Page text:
Painting is such great fun for children, and an essential activity for the early years. Finger painting is wonderful for the young, as it feels good, is easier than having to handle a paintbrush, and is a good sensory activity.

When I was young, I loved doing crafts, and I find many children do, but their main benefit as far as learning is writing, because it works with fine motor skills, scissor skills, and other skills we practice during writing.

Try doing this activity outside for a little fresh air!

Best Ages for This Activity

This activity is great for 1 to 3-year-old children, but feel free to try if your child would enjoy it, regardless of their age.

How to Make It


  • White paper
  • Washable paint Washable paint or Finger paint
  • The silhouette of a rabbit, or “bunny” which you can download here
  • A paper plate or other washable container to put some paint in
  • Tape to hold the bunny silhouette in place
  • Scissors for your child (or you if your child is too little) to cut the bunny silhouette for them

Optional Supplies

  • A printer – you can always draw and cut out your own bunny silhouette, bypassing the need for a printer
  • One cotton ball for the tail
  • Glue to glue the cotton tail


  • Make sure your child is in clothes you can wash the paint off
  • Print or draw the bunny silhouette from the template provided above
  • Cut around the silhouette
  • Tape the bunny silhouette to the centre of a sheet of paper

  • Place the sheet of paper on a wipeable surface (a table is fine)
  • Put some paint on a paper plate or container your child can dip their fingers in
  • Describe the activity to your child
  • Have fun!
  • Once your child puts their fingerprints all over the sheet, let it dry and carefully remove the taped-on bunny silhouette so you are left with your final painting.

Learning Opportunities

Children will learn to use finger paint and make an art piece with it. They will feel the paint on the tip of their fingers, a nice sensory activity. They will also use their fine motor skills by cutting and by making fingerprints of the same proportion. Fine motor skills are critical for writing. They will learn about math by trying to space out their fingerprints evenly, and by making “circles” with their fingers.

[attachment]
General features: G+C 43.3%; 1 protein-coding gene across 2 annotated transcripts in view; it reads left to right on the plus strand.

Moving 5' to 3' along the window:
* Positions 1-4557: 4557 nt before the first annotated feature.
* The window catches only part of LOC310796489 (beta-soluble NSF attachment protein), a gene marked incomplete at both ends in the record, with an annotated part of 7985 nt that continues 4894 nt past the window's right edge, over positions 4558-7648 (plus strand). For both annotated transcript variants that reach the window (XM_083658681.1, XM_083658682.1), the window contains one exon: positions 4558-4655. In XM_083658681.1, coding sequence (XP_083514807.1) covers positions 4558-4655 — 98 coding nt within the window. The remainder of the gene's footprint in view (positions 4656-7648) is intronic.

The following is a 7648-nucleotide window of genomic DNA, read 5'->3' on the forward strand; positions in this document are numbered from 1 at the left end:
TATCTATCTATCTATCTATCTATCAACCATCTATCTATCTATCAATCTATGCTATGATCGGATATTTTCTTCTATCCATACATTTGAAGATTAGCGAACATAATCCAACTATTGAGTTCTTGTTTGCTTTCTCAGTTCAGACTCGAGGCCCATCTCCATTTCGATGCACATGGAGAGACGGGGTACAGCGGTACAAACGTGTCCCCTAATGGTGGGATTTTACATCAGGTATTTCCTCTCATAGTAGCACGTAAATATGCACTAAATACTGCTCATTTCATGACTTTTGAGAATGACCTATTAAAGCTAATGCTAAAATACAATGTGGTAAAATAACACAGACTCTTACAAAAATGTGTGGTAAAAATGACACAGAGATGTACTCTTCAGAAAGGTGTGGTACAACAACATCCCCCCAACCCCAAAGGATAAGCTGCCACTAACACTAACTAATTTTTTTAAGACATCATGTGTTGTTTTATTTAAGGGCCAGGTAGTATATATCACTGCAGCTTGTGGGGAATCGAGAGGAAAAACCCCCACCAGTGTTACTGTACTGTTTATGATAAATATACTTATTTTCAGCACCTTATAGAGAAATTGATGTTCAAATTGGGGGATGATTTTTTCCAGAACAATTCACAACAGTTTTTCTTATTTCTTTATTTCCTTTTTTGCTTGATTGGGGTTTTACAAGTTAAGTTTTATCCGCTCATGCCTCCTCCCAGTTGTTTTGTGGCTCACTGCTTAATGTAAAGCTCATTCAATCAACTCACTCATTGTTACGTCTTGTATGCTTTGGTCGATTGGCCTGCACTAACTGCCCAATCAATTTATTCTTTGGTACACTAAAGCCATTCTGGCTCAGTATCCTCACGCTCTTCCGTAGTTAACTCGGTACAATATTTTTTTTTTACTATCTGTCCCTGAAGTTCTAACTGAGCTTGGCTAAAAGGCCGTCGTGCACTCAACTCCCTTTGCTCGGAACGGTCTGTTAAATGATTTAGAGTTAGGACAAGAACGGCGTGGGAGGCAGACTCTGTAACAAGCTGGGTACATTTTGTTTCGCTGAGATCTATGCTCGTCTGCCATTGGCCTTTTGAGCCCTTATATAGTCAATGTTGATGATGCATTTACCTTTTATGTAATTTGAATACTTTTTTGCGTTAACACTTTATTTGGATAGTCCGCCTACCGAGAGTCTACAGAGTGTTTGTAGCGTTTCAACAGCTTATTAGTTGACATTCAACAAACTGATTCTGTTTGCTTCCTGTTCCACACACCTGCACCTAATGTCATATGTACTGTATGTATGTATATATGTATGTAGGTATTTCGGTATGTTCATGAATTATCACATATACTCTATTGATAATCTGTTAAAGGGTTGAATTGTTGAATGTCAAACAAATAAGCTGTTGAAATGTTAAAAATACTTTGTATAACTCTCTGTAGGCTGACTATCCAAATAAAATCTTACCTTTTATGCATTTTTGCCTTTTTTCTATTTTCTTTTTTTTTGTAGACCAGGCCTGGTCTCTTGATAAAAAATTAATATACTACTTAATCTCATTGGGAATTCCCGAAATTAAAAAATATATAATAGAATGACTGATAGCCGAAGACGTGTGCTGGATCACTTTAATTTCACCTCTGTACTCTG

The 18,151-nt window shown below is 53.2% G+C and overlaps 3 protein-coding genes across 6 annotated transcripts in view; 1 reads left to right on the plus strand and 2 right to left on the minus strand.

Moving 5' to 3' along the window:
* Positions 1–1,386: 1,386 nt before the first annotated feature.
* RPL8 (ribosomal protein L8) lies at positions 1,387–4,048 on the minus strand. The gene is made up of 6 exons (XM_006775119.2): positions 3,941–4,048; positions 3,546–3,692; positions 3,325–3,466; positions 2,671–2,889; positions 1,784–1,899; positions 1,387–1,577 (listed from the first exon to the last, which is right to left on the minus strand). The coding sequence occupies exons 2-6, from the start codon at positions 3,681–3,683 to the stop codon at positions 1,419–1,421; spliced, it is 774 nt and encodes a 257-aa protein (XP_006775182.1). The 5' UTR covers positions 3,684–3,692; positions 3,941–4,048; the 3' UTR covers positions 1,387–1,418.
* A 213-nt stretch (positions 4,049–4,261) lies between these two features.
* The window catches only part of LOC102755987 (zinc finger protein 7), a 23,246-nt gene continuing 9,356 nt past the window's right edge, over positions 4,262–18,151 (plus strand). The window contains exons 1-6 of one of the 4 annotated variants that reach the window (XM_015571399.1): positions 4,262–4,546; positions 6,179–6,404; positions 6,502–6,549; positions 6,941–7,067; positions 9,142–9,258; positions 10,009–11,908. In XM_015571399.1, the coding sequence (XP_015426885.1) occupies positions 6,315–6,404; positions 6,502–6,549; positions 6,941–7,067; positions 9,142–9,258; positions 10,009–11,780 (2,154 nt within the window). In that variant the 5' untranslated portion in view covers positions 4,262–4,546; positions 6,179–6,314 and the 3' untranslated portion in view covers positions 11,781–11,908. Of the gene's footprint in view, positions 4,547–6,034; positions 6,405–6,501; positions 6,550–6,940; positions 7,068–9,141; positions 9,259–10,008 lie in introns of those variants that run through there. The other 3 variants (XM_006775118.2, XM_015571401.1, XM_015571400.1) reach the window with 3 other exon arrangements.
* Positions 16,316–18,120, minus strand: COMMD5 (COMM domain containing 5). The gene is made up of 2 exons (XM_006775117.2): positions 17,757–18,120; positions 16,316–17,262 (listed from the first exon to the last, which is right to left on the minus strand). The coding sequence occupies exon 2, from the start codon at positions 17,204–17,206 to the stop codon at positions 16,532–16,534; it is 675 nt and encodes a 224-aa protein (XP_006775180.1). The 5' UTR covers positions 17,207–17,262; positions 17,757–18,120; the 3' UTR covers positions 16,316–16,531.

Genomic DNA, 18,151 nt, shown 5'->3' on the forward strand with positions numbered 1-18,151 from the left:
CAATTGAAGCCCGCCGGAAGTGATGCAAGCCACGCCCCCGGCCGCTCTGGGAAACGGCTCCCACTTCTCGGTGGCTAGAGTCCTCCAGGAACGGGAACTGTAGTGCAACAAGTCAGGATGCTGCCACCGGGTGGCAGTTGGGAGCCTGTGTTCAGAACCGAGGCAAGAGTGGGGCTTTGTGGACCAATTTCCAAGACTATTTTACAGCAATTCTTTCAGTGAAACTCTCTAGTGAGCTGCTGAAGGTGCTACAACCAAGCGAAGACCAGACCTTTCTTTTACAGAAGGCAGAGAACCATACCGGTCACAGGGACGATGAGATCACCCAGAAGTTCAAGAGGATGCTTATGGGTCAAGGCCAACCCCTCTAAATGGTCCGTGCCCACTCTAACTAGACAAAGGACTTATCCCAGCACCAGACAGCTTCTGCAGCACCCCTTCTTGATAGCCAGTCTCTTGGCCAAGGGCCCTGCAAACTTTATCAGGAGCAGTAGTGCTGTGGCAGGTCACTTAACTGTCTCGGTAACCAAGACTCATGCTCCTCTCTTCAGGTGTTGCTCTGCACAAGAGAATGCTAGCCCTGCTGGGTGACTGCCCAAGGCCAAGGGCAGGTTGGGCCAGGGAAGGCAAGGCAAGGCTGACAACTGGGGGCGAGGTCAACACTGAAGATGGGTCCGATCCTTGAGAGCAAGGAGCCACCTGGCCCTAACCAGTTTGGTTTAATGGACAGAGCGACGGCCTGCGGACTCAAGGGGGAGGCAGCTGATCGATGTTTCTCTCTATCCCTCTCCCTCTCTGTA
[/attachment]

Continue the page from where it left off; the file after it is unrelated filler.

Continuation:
Extended Learning Opportunities

  • Learn about rabbits with your child
  • Visit a farm or petting zoo to see where and how rabbits live, feed them, and learn more about them, hands-on
  • Watch a child-friendly video to learn more about rabbits, like this one
  • Learn how to draw a rabbit (or several) with your child. I prepared a document you can access here, with different styles of drawing rabbits (including some classics) where you and your child can discuss the different styles they like, the details, the paintings versus drawings, and so much more – enriching your child’s vocabulary while learning about drawing and illustration. This exercise is an immense opportunity to discuss, elaborate, exchange ideas, thus enriching your child’s vocabulary.
  • Make a book of rabbits with your child: use a beautiful but inexpensive notebook with blank pages like this one
  • Help your child write the title (or write it for them if they are too young), draw a photo and write their names as authors of the book (ex: Bunnies by Emily Jones). Inside, you can paste photos of rabbits cut out from magazines (I prepared a document you can access here with some photos I found myself that you can print and cut out). You can also have your child’s drawings of bunnies, a photo of the finger painting, and of your child working on the painting, and you can also help your child write the things they learned about rabbits, or the things they want to remember.
  • Once the book is done, display it proudly in your child’s library. Your child just wrote their first book! Watch as your child picks up their book time and again, and relives all the learning you did together, adding as they go along. According to the Reggio Emilia early learning philosophy, documentation is an essential step in your child’s learning, and by helping your child document what they learned in this book, you did exactly that.

Things to Keep in Mind

Please keep in mind that young children need adult supervision at all times. Although you can use non-toxic paint, it is still best not to ingest.

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